It was with pleasure that I received a review copy of Peter Knight's excellent book Glacier Science and Environmental Change; a book I had admired while browsing the bookshop selves for a while, but had yet to purchase since the price tag of £150 was a bit to steep for my budget! I was also puzzled—the book had been around since 2006—so why was it out to review again? The answer lies in the fact that it has just been released with a soft cover making it more accessible to students and researchers alike; in short, it is now just within the reach of a student's pocket whereas before it was only accessible to the library budget. This is to be welcomed because the book remains an excellent reference source, and its eclectic collection of papers and summaries form an impressive body of information from some of the leading figures within the field.
The thing that has always impressed me about this volume is that it blends in depth reviews from leading figures such as Geoffrey Boulton, Richard Alley, Sridhar Anandakrishnan, T.H. Jacka, David Sugden and John Andrews with a diverse mix of short examples and case studies, many of which are less than a couple of sides long with a few key illustrations. If you need a fresh new example for a lecture or insight into an area which you know little about, then this is the book for you. It is also a fantastic book to have on ones desk; the antidote to marking or administration. In fact, the review copy has sat on my desk for over a week and in idle moments I have picked it up, opening it at random to be amused and distracted from what I am supposed to be doing for a few moments by something different and new. It is a truly fantastic Pandora's Box of information. This is, of course, one of the main criticisms of the book as well; it provides a series of brief snap shots, but not a coherent picture of a discipline, and as a student textbook rather than a library reference it suffers in this respect. It is also a shame that colour was not used throughout, but restricted to a few pages in the centre; this rather dates the format when colour production is increasingly the norm and would have made the soft cover version stand out as something different. Despite these minor reservations, I can see many students buying it.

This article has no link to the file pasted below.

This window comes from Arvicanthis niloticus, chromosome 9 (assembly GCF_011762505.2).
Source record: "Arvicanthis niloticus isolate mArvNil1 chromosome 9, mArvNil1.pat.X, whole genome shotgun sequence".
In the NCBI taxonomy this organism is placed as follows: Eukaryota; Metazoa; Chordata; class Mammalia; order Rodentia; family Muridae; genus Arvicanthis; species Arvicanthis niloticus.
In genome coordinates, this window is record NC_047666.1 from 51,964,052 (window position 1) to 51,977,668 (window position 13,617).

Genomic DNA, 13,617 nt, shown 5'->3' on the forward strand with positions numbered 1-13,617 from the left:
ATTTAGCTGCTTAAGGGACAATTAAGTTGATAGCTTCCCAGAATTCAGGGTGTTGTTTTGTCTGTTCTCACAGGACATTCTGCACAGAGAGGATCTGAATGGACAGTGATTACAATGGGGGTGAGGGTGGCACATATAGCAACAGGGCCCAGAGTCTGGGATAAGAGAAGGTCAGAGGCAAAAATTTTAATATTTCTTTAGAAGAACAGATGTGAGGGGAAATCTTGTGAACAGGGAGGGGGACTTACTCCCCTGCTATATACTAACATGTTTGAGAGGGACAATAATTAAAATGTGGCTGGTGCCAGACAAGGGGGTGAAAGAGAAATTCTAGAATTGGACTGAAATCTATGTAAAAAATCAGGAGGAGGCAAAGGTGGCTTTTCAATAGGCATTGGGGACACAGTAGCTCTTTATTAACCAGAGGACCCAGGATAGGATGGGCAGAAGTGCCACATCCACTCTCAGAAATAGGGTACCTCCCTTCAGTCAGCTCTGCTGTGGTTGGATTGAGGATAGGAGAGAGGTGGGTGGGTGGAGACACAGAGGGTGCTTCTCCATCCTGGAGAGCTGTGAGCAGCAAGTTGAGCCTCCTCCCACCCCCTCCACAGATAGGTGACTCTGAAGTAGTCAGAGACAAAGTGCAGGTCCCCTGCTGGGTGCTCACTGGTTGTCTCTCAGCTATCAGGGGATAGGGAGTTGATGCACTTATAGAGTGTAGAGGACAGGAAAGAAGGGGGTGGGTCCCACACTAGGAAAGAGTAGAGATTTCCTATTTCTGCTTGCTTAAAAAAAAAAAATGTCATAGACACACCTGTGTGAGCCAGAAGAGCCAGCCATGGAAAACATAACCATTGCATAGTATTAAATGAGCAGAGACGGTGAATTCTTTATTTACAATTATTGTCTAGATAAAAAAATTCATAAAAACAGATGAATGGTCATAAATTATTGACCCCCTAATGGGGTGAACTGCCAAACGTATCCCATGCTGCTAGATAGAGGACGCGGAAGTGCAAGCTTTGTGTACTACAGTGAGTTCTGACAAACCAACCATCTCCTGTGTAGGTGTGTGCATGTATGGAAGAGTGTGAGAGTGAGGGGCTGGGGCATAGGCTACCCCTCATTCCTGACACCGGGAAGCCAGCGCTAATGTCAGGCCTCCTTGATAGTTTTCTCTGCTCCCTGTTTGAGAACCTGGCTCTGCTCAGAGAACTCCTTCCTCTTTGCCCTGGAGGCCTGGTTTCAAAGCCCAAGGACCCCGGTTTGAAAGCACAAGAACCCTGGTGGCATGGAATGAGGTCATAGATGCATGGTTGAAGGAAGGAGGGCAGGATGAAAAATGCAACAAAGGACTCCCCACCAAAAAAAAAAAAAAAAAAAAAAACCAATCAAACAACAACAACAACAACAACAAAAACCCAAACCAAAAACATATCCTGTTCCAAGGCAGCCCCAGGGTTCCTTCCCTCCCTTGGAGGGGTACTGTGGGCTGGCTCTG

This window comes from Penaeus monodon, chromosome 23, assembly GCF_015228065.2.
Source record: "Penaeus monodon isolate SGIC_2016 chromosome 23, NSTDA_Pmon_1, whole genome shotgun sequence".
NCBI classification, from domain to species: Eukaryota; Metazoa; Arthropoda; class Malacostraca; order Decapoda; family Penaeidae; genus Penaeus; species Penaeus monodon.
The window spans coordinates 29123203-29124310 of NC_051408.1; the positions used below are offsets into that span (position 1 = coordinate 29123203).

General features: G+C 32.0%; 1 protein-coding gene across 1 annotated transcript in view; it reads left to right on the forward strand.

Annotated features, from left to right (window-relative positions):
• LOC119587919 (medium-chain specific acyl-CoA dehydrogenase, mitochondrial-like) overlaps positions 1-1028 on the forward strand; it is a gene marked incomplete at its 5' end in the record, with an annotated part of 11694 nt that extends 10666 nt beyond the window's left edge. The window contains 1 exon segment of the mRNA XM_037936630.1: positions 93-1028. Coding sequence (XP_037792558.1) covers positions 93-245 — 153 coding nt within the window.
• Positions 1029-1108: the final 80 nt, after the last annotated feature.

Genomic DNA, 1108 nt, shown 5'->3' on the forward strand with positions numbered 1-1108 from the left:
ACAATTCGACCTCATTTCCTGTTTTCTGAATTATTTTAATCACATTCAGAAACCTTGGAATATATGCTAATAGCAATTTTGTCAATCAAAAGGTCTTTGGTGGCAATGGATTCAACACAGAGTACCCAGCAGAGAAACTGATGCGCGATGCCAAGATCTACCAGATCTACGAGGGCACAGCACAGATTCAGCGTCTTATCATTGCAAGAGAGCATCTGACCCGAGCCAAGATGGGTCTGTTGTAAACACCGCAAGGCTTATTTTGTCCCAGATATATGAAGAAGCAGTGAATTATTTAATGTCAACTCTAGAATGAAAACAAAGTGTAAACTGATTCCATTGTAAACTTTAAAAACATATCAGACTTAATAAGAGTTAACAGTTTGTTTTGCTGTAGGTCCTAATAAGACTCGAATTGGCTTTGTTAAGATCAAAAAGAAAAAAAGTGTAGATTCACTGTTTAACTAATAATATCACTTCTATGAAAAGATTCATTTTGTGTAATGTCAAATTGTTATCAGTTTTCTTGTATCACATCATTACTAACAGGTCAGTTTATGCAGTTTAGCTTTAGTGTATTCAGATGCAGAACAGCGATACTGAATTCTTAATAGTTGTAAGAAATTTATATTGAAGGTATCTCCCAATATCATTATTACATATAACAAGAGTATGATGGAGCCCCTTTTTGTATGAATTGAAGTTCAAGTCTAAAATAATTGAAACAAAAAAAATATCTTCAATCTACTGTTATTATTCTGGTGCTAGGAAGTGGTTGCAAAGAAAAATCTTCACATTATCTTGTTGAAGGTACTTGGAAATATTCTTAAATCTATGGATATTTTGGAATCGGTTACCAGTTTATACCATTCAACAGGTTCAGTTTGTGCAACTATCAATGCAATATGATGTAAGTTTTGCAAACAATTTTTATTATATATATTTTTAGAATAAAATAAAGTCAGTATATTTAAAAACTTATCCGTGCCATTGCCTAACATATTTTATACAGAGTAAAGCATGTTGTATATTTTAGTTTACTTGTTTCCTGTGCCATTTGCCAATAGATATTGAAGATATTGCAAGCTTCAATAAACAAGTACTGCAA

The book is organised into five parts. The first deals with glaciers, and their hydraulic and sedimentary coupling, and contains some insightful papers on the role of subglacial hydrology in bed deformation. Part 2 looks more widely at the interaction of glaciers with climate or oceans and contains a mix of contributions with some form of marine or climatic reference. Part 3 is entitled ‘changing glaciers and their role in Earth surface evolution’ and contains one of the more eclectic collections of papers in the volume with a strong emphasis on the Southern Hemisphere, although there are a few entries such as that on the landscape of Snowdonia which don't quite seem to fit the general trend. Part 4 deals with glacier composition, mechanics and dynamics, and contains a more coherent set of papers on ice flow. The final part deals with glaciology in practice and contains a range of method-based contributions; it is one of the more diverse collections with a few hidden gems. So, in short, the book contains a diverse collection of case studies and extended examples, loosely organised into five themes. But don't let the lack of coherence put you off-this is an exciting collection of papers and one that I am now pleased to have on my shelves.